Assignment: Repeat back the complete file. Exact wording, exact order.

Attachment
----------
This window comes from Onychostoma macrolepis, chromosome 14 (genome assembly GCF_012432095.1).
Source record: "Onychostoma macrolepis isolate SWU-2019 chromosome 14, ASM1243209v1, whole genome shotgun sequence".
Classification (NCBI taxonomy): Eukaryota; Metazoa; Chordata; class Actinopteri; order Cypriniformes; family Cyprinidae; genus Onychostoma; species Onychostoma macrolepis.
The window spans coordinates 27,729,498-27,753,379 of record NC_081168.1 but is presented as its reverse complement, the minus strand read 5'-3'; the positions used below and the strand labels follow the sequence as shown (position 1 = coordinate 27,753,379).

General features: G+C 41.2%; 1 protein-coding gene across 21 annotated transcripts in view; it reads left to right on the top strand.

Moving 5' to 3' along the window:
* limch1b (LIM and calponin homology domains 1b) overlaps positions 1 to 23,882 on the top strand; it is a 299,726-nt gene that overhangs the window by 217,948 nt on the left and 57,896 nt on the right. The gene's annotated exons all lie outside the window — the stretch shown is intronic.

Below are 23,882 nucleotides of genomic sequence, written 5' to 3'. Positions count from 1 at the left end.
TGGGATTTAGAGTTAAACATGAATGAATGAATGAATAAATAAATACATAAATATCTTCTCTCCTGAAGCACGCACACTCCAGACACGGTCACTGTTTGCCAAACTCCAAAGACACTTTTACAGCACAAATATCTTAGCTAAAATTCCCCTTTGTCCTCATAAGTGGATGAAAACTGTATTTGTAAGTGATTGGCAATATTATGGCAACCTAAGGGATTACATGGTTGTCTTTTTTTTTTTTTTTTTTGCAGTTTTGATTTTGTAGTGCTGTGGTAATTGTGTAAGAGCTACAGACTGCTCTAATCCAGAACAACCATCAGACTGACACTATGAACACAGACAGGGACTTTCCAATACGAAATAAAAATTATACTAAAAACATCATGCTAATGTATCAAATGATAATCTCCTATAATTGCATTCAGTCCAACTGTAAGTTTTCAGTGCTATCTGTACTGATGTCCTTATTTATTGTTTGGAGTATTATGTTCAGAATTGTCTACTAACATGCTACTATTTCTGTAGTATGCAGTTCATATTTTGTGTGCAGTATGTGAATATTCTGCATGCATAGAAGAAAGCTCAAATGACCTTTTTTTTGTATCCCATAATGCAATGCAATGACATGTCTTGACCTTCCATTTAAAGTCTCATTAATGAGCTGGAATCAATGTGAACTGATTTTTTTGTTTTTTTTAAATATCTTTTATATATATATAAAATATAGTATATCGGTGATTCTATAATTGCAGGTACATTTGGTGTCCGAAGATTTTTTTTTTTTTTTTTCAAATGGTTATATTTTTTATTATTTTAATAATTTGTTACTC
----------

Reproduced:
This window comes from Onychostoma macrolepis, chromosome 14 (genome assembly GCF_012432095.1).
Source record: "Onychostoma macrolepis isolate SWU-2019 chromosome 14, ASM1243209v1, whole genome shotgun sequence".
Classification (NCBI taxonomy): Eukaryota; Metazoa; Chordata; class Actinopteri; order Cypriniformes; family Cyprinidae; genus Onychostoma; species Onychostoma macrolepis.
The window spans coordinates 27,729,498-27,753,379 of record NC_081168.1 but is presented as its reverse complement, the minus strand read 5'-3'; the positions used below and the strand labels follow the sequence as shown (position 1 = coordinate 27,753,379).

General features: G+C 41.2%; 1 protein-coding gene across 21 annotated transcripts in view; it reads left to right on the top strand.

Moving 5' to 3' along the window:
* limch1b (LIM and calponin homology domains 1b) overlaps positions 1 to 23,882 on the top strand; it is a 299,726-nt gene that overhangs the window by 217,948 nt on the left and 57,896 nt on the right. The gene's annotated exons all lie outside the window — the stretch shown is intronic.

Below are 23,882 nucleotides of genomic sequence, written 5' to 3'. Positions count from 1 at the left end.
TGGGATTTAGAGTTAAACATGAATGAATGAATGAATAAATAAATACATAAATATCTTCTCTCCTGAAGCACGCACACTCCAGACACGGTCACTGTTTGCCAAACTCCAAAGACACTTTTACAGCACAAATATCTTAGCTAAAATTCCCCTTTGTCCTCATAAGTGGATGAAAACTGTATTTGTAAGTGATTGGCAATATTATGGCAACCTAAGGGATTACATGGTTGTCTTTTTTTTTTTTTTTTTTGCAGTTTTGATTTTGTAGTGCTGTGGTAATTGTGTAAGAGCTACAGACTGCTCTAATCCAGAACAACCATCAGACTGACACTATGAACACAGACAGGGACTTTCCAATACGAAATAAAAATTATACTAAAAACATCATGCTAATGTATCAAATGATAATCTCCTATAATTGCATTCAGTCCAACTGTAAGTTTTCAGTGCTATCTGTACTGATGTCCTTATTTATTGTTTGGAGTATTATGTTCAGAATTGTCTACTAACATGCTACTATTTCTGTAGTATGCAGTTCATATTTTGTGTGCAGTATGTGAATATTCTGCATGCATAGAAGAAAGCTCAAATGACCTTTTTTTTGTATCCCATAATGCAATGCAATGACATGTCTTGACCTTCCATTTAAAGTCTCATTAATGAGCTGGAATCAATGTGAACTGATTTTTTTGTTTTTTTTAAATATCTTTTATATATATATAAAATATAGTATATCGGTGATTCTATAATTGCAGGTACATTTGGTGTCCGAAGATTTTTTTTTTTTTTTTTCAAATGGTTATATTTTTTATTATTTTAATAATTTGTTACTC